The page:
Kilimanjaro is a free standing mountain, meaning it is not connected to any range. It rises directly from its base to an altitude of 5895m. Most trekking routes start at around 1800m. So if you measure out 4.095km on a road and imagine that to stand vertically, THAT is how much you are going to ascend.
Let us remind ourselves when we climb this sleeping beauty that Kilimanjaro is not stratovolcano for nothing, for beneath her seemingly calm demeanour lies a hotbed of activity.
You have longed to get out and climb a mountain or do an extended trek to high altitude and you read about acclimitisation. It may all sound very complicated but what is it.
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Well the answer is quite simple – snuggle up with all of your batteries at night or as soon as the temperatures drop. Packing a spars pair of warm thermal and mohair socks will go a long way to creating a nice warm package for all of your batteries.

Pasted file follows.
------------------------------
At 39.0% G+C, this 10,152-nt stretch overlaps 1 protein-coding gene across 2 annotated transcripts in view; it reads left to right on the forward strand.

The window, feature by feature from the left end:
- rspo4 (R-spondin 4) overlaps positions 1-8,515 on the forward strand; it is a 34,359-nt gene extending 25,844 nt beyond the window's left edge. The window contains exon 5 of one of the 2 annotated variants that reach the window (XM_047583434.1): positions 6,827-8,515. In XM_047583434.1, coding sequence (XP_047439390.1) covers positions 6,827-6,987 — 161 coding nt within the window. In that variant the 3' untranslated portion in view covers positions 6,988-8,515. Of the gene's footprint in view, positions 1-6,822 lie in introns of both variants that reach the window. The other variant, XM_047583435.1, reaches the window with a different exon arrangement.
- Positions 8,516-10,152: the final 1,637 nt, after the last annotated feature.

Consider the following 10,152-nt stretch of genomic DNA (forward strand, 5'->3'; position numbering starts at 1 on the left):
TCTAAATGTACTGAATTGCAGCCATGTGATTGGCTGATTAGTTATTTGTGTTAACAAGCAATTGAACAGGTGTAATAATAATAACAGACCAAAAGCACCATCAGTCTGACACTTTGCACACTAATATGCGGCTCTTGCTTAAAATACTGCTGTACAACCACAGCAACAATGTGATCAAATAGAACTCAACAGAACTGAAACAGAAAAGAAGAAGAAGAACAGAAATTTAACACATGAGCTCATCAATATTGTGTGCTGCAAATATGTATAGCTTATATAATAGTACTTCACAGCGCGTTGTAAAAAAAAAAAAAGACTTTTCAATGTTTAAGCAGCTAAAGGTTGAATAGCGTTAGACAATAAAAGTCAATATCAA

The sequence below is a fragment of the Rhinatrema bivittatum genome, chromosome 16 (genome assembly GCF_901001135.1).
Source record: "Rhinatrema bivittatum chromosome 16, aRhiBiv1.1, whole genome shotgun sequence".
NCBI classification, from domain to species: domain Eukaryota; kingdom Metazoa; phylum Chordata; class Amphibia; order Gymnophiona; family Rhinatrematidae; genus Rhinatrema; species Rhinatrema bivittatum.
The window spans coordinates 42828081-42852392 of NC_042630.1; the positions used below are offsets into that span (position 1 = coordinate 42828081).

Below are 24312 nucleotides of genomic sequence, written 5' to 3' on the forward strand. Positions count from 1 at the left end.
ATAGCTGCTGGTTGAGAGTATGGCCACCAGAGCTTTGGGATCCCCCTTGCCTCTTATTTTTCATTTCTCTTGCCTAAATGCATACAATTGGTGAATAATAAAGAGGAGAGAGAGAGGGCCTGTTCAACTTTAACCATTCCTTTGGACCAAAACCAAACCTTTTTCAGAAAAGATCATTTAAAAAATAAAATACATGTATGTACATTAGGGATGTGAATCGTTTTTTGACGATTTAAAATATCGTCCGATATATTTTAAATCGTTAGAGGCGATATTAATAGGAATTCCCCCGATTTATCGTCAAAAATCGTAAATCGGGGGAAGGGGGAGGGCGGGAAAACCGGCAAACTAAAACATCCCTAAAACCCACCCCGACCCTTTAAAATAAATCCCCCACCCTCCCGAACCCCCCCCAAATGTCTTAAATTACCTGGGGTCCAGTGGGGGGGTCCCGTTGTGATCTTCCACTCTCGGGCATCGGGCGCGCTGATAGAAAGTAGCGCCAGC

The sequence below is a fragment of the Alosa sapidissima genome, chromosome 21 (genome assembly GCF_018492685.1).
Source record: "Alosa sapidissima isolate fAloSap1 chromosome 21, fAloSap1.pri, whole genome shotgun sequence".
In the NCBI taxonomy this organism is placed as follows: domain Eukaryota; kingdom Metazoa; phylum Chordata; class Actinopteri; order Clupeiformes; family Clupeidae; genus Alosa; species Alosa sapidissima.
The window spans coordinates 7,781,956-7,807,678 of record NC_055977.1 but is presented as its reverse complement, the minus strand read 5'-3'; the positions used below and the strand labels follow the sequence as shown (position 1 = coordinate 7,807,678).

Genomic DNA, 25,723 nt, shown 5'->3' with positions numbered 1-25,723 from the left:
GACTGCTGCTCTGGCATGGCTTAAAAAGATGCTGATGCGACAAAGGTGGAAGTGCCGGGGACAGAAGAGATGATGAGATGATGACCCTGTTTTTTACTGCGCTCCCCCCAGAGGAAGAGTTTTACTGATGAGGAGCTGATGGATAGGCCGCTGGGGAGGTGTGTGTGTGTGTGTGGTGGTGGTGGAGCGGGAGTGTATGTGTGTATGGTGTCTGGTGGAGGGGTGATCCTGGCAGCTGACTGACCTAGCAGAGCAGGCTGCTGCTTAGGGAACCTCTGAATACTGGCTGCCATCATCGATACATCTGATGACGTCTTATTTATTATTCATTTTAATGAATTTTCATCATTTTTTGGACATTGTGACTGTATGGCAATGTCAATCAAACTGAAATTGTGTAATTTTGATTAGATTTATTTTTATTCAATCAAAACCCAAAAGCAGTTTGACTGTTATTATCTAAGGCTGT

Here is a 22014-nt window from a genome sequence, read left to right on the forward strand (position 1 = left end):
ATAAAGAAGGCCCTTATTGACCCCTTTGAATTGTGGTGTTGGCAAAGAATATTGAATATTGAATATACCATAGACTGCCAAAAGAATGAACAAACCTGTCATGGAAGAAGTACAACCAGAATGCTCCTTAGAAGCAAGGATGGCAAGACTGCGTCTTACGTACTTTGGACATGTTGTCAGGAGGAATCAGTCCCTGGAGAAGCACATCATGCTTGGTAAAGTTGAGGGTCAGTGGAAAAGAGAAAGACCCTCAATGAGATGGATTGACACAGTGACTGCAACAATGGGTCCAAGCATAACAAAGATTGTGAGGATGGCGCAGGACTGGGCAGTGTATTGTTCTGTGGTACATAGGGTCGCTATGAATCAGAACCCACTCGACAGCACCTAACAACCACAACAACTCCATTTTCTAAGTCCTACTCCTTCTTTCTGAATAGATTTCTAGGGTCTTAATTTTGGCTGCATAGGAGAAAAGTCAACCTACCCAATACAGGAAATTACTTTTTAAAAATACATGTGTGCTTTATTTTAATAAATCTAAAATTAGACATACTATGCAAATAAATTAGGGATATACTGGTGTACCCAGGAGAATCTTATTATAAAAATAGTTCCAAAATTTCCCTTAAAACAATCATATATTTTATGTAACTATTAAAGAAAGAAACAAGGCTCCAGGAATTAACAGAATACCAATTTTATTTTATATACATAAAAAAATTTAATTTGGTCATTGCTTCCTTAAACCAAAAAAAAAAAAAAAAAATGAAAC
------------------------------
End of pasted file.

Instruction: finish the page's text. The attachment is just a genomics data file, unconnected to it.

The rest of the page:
When I first climbed Kilimanjaro with my Dad in 2002, we were told that by 2020, all of the glaciers will be gone. It struck me this morning on my morning run, that we are now IN 2020 and the question is, have all of the glaciers gone.
With 40,000 to 50,000 pairs of feet hiking their way up the slopes of Kilimanjaro every year en route to summit, it is not surprising that the mountain is taking the brunt of our human footprint. If the old saying, “leave only your footprints behind” held true, we would not need to worry about the … Continue reading Keeping Kilimanjaro Clean
How hard is it to hike to Everest Base Camp compared to Kilimanjaro? Most people think Everest Base Camp is higher than Kilimanjaro but surprise surprise, it is not. Base camp of Everest (or rather Kala Pathar – the little hill you climb up above base camp) is actually 5545m, whereas Kilimanjaro summit is 5895m.
How Bad is the Barranco Wall? These are the type of catch phrases you will read about on many sites that describe or talk about the famous Barranco Wall. So is it really that bad and do we need to fear it?
Let's face it - it can get pretty icy on the mountains when wind chill combines with high altitude temperatures hit. So here are a few basics to remember.